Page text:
If you don't love to eat and celebrate food, you're missing out on a big part of the CrossFit experience. You work hard and earn your doughnuts. Period.
It's a beautiful thing, eating and not feeling ashamed about your choices, but that's because this is a sport that values health and performance over societal-imposed ideals of what healthy looks like. Healthy doesn't have to be slender thighs, and frankly, your chicken legs are probably not going to help you PR your back squat. While making proper food choices on a daily basis is a crucial part of any fitness program, the CrossFit mindset removes the added pressure of pretending that food doesn't taste good, which is a big, sad lie that dieting people routinely tell themselves.
Instead of avoiding food and believing it to be counterproductive to my fitness efforts, CrossFit has given me the freedom to drool over burgers and pastries and have a mimosa without worrying about the sugar content because obsessing over tiny cheats will only make you hate life. I can't begin to list the times Old Me had a near panic attack trying to schedule lunch dates based on a strict diet. Am I going to look like an asshole if I refuse to have a cocktail? If I do have one that's 140 calories. What if they serve bread? Ironically, I have found that even just embracing the idea of food has helped me find a more consistent style of clean eating, and I rarely crave "cheat" foods. Except for pizza or anything that remotely resembles it. That's always a go.
Sorry GOOP devotees, pilates isn't going to make you look like Gwyneth Paltrow if you're more of a Sofia Vergara. Restrictive diets won't, either. So, unless you want to look and feel like a wet rag, I'd suggest ditching restrictive dieting and stop relegating yourself to Cosmo-approved methods of getting skinny, unless that's the body type you have to begin with.
For me, the best part about CrossFit is that I finally found a culture that favors my natural build: Muscular, leanish—"petite compact," as some people put it. That's when it clicked for me and that's when I really began to repair my relationship with food. I finally found a physical ideal that I could actually achieve because it was based on my build, so the obsession over what I didn't have (a size 2 butt, twig arms) was unnecessary.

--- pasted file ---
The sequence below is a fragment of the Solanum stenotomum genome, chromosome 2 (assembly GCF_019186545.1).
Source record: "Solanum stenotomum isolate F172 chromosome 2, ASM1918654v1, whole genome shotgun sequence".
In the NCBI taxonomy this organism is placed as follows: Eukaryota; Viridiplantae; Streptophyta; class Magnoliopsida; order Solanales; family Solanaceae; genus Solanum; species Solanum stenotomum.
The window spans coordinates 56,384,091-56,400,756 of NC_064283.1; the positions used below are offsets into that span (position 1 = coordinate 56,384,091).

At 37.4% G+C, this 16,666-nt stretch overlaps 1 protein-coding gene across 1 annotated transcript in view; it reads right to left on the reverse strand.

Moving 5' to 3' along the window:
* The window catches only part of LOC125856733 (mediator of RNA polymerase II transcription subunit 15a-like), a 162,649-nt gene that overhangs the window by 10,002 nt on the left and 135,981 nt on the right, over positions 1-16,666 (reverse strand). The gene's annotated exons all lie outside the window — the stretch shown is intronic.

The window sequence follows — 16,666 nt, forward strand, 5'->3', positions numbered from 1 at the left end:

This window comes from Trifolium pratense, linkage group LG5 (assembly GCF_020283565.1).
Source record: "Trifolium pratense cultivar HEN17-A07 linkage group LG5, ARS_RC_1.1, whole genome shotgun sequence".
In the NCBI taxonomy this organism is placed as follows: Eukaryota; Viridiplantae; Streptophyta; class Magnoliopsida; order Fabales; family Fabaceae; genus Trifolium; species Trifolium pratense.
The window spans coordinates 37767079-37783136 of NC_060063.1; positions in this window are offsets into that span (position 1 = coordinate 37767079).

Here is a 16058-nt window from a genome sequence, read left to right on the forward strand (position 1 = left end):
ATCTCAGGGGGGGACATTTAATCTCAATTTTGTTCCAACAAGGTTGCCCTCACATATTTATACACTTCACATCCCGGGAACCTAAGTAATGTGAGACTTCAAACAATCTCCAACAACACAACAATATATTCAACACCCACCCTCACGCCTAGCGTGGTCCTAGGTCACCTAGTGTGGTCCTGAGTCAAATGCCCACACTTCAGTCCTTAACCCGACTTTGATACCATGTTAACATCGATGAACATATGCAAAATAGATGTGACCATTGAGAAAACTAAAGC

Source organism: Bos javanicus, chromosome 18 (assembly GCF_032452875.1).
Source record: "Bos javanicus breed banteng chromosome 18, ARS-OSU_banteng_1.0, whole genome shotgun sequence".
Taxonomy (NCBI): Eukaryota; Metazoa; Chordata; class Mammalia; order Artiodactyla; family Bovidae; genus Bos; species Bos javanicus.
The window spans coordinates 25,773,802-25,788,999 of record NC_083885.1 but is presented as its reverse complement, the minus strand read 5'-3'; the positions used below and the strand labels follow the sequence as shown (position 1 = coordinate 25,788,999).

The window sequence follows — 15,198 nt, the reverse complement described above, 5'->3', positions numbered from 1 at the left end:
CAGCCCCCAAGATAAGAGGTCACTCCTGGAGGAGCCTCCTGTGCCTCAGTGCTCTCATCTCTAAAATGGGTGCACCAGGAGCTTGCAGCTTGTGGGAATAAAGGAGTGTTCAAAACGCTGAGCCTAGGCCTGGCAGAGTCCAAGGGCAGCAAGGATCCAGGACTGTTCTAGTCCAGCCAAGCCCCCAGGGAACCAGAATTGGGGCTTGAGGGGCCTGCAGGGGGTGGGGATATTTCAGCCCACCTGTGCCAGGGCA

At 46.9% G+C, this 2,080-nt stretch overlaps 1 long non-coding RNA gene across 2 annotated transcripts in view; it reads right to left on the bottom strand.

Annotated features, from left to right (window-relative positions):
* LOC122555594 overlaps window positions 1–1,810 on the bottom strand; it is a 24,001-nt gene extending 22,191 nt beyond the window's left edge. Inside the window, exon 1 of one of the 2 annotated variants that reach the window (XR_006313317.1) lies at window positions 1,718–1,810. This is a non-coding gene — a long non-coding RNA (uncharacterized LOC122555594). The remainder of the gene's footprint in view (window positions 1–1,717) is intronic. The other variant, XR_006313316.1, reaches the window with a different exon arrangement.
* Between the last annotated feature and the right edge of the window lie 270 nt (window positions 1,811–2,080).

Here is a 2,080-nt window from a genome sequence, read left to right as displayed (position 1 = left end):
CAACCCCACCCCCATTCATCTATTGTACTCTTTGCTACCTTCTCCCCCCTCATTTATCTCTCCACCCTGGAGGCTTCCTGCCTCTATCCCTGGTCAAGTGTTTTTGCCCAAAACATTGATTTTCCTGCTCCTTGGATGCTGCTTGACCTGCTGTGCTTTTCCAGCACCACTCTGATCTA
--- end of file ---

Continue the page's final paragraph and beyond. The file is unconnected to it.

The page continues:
You have to be real with yourself when you look at improving your overall health and fitness. Whatever your build—lean legs with a round middle, top heavy, pear-shaped—remember that coveting a body type that is different than yours means you will never achieve your ideal body. Better to adapt and create the best version of what you've got than pine for what you don't, right? I think so.
Living by those three principles has helped me immensely. Every day that I accept my strengths and weaknesses for what they are, the happier I get. And I can definitely thank CrossFit for that.
I hope it is clear that this piece was not written to harp on the ins and outs of my particular experience, but as a way to reach others who feel as frustrated as I once did. You don't have to look like a skeleton to have an eating disorder; you don't have to be clinically diagnosed with an eating disorder to suffer from disordered eating. It might not threaten your existence but it can definitely diminish your happiness, and life's too short for that nonsense.